Dictionary of National Biography, 1885-1900/Thomson, Thomas Napier
THOMSON, THOMAS NAPIER (1798–1869), historian and biographer, was born at Glasgow on 25 Feb. 1798, and was the fifth son of Hugh Thomson, West India merchant. About 1812 the family removed to London, and young Thomson was placed at a boarding-school near Barnet. Having contracted a bronchial affection, he was sent to his uncle's house in Ayrshire, and in October 1813 he entered the university of Glasgow as ‘Thomas Thomson,’ having dropped the ‘Napier’ owing to a disagreement with the Napier family. Thomson was a distinguished student. In 1818 he published a volume, ‘The Immortality of the Soul, and other Poems,’ his only publication in verse. After entering the divinity hall as a student for the ministry, he was reduced to poverty by his father's misfortunes, but managed to support himself at college as a private tutor, and in 1823 he obtained the two highest prizes in the university of Glasgow. Having received a license as a preacher, he officiated in many parts of Scotland, as well as in Newcastle and Birmingham, besides writing for ‘The Christian Instructor.’ In Glasgow he delivered a series of lectures to ladies on the ‘Philosophy of History.’
In 1827 he was appointed assistant to Laurence Adamson, minister of Cupar-Fife; but, owing to a return of his throat affection, he had to resign. He was then ordained to the charge of the Scottish church in Maitland, New South Wales, for which he sailed on 11 May 1831 with a brother and sister. On arriving at Maitland, he found there was neither church, manse, nor congregation, so he initiated a charge at Bathurst on 13 July 1832. About this time he married. Shortly after the birth of his second child he resigned his charge and returned to England, where he arrived in 1835, to devote himself to literature. Charles Knight (1791–1873) [q. v.] engaged him to edit and remodel Robert Henry's ‘History of Great Britain.’ This was afterwards abandoned in favour of a new work, ‘The Pictorial History of England,’ issued in 1838, to which Thomson was one of the principal contributors. He also wrote extensively for the periodical press, and contributed biographical and critical notices for ‘The Book of the Poets: Chaucer to Beattie’ (London, 1842).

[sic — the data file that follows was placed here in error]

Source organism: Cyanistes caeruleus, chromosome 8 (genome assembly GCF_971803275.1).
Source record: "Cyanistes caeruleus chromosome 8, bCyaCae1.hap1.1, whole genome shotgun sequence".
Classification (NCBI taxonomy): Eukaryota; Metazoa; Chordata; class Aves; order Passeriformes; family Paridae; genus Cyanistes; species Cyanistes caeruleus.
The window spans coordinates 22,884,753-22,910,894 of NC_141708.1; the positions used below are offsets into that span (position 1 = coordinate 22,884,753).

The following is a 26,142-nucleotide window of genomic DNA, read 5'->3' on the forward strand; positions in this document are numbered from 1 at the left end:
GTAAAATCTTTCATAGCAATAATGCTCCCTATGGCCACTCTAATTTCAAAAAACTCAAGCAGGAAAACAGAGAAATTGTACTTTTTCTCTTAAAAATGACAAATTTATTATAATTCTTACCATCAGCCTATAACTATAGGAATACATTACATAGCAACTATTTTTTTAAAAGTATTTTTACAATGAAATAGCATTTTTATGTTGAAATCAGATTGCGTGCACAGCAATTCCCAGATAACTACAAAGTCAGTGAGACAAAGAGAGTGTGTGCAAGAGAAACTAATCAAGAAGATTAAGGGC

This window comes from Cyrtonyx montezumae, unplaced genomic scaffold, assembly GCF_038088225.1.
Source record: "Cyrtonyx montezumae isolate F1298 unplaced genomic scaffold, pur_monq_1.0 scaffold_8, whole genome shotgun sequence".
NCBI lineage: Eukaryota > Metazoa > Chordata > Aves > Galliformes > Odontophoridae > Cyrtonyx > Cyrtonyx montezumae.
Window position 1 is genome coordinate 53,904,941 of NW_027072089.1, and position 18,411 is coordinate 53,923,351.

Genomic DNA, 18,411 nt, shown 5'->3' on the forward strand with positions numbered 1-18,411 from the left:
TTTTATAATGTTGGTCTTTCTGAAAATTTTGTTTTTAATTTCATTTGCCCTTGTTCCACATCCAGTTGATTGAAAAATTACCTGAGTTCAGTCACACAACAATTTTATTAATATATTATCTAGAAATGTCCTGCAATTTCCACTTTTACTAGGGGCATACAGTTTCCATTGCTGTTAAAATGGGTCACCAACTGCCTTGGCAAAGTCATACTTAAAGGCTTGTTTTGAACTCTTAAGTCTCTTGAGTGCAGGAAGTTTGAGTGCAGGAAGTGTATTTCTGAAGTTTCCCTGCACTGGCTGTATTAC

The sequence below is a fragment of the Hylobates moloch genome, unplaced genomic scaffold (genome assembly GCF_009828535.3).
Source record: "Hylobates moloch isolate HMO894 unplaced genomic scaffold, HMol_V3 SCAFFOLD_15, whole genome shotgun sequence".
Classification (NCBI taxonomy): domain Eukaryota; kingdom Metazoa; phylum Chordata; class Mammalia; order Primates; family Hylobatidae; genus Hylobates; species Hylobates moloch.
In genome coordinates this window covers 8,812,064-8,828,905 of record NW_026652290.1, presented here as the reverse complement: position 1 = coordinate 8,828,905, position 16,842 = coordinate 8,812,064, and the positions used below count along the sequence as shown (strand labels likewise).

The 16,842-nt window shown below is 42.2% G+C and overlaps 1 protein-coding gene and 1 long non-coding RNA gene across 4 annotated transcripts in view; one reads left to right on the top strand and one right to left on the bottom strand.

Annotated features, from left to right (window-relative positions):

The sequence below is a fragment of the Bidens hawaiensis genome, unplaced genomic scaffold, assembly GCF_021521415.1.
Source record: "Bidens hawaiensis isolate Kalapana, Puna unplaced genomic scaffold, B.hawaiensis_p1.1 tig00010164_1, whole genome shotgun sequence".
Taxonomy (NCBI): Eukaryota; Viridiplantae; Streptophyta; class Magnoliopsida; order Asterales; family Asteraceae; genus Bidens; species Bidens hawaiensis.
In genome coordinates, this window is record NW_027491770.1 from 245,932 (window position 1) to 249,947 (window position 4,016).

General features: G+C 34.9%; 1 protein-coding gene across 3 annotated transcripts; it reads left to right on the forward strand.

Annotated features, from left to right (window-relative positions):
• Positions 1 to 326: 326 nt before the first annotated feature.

In 1840 Thomson was commissioned by the Wodrow Society to edit Calderwood's ‘Historie of the Kirk of Scotland.’ As he had to make a copy of the original manuscript in the British Museum, the task occupied him nearly five years. In July 1844 he left London for Edinburgh, where he had been appointed by the free church editor of a series of works it was about to publish. After the appearance of several volumes, comprising the ‘Select Works’ of Knox, Rutherford, Traill, Henderson, Guthrie, Veitch, Hog, and Fleming, the scheme collapsed, Thomson again turning his attention to the periodical and newspaper press. In 1851 he became connected with Messrs. Blackie & Son, the publishers, for whom he afterwards turned out an immense amount of work, notably (along with Charles Macfarlane [q. v.]) ‘The Comprehensive History of England’ (4 vols. 1858–61). In 1851 he had written a supplemental volume of R. Chambers's ‘Biographical Dictionary of Eminent Scotsmen,’ and immediately before his death he prepared a new edition in 3 vols., revised throughout and continued with a supplement, which was published between 1869 and 1871. It is by this work he is best known as a writer. His own biography is contained in the supplement. He died at Trinity, near Edinburgh, on 1 Feb. 1869.
Thomson was the author of small works written in his college days, entitled ‘Richard Gordon,’ ‘The Christian Martyr,’ ‘A Visit to Dalgarnock,’ and ‘The City of the Sun.’ He also published:
- ‘British Naval Biography: Howard to Codrington,’ London, 1839, 12mo; 2nd edit. 1854.
- ‘British Military Biography: Alfred to Wellington,’ London, 1840, 12mo; 2nd edit. 1854.
- ‘History of Scotland for Schools,’ Edinburgh, 1849, 12mo.
Thomson edited Robert Fleming's ‘Discourse on the Rise and Fall of the Papacy,’ Edinburgh, 1846, 8vo; Milton's ‘Poetical Works,’ London, 1853; and the works of James Hogg, the Ettrick Shepherd, 2 vols., Edinburgh, 1865, 8vo.
[Chambers's Dict. of Eminent Scotsmen, 1871; Allibone's Dict.]